"We have been made holy through the sacrifice of the body of Jesus Christ once for all." (Hebrews 10:10) Devout Christians should be familiar with those words as they revolve around the noble death of God's one and only son, who is one of the cornerstones of the Christian faith. This man and his sacrifice are frequently referred to by poets and there are several poems whose entire message is all about Jesus Christ. One such poem is a satire written by poet A. E. Housman, titled “The Carpenter's Son”. Housman’s work is not your conventional religious poem as it offers a very negative view on mankind and Jesus himself, which is considered extremely offensive and crude by a large majority of readers. Yet, like many other poets, Housman's faith greatly influenced the poetry he wrote, which was also a reflection of not only his religion, but his life. When a person goes through a pivotal event in their life, that event often changes their religious views, which can be observed in their creative writing. The message of Housman's poem “The Carpenter's Son” is a reflection of signifcant incidents from his past, that altered his faith and religious beliefs such as his mother's passing and his unrequited love for another man.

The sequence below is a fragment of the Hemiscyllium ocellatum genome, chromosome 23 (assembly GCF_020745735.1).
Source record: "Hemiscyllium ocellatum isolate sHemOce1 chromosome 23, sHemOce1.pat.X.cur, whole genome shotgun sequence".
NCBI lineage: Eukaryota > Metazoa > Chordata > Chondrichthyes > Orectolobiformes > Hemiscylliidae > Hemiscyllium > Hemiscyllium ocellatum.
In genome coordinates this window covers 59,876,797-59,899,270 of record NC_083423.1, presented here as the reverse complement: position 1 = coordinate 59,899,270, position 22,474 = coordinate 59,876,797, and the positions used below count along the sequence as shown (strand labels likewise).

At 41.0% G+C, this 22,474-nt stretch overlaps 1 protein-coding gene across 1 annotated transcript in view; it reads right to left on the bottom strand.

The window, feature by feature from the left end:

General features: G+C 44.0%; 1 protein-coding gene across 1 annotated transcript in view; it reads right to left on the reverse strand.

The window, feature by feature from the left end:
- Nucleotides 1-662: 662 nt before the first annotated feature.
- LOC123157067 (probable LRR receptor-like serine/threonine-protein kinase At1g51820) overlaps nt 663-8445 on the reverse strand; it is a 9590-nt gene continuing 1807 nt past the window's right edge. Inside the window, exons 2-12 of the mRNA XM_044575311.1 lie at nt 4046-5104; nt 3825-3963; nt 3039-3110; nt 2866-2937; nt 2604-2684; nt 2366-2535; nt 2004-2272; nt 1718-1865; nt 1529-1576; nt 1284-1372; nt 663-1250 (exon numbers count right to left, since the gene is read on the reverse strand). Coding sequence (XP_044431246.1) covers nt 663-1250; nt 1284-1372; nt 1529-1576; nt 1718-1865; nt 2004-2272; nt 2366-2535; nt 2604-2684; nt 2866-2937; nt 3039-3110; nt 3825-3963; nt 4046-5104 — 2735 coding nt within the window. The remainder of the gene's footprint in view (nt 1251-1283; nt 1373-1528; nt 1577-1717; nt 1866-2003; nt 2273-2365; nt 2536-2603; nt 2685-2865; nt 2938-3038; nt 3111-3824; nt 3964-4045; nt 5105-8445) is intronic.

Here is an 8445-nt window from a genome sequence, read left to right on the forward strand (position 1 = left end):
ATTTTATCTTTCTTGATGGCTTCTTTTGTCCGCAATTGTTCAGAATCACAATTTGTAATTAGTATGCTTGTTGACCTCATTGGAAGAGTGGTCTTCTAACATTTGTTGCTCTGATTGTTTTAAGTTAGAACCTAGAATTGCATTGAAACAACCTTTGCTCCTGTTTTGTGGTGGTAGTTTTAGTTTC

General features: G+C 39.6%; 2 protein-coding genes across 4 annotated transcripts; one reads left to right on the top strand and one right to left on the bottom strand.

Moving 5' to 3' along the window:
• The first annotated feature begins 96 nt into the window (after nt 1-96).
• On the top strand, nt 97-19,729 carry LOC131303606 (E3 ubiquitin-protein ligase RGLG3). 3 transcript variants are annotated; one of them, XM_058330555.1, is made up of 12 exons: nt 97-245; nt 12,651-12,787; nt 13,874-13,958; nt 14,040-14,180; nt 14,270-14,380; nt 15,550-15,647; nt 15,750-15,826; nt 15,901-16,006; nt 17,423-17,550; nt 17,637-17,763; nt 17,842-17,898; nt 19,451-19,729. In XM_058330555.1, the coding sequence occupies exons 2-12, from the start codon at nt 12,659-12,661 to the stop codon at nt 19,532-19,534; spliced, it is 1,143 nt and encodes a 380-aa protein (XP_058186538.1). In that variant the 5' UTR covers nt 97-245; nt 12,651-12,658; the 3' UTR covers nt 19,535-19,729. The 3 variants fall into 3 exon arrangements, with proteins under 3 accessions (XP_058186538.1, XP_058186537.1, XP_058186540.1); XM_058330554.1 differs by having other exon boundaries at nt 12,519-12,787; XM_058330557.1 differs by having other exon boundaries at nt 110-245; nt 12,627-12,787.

While initially very devoted to his religion, the death of Housman's mother caused him to lose faith, which seems to have greatly shaped the message of “The Carpenter's Son”. He was born into a large and very religious family; his great-grandfather was a preacher, causing much of his life to revolve around the family's faith. Out of his parents and six other siblings, Housman was closest to and most attached to his mother. Unfortunately, at the age of twelve, he lost his mother to cancer. This loss of the most important person in Housman's life struck a heavy blow to the young boy, who, as the eldest of seven children, was forced to accept a large amount of responsibility and help care for his siblings. Following his mother's death, he...
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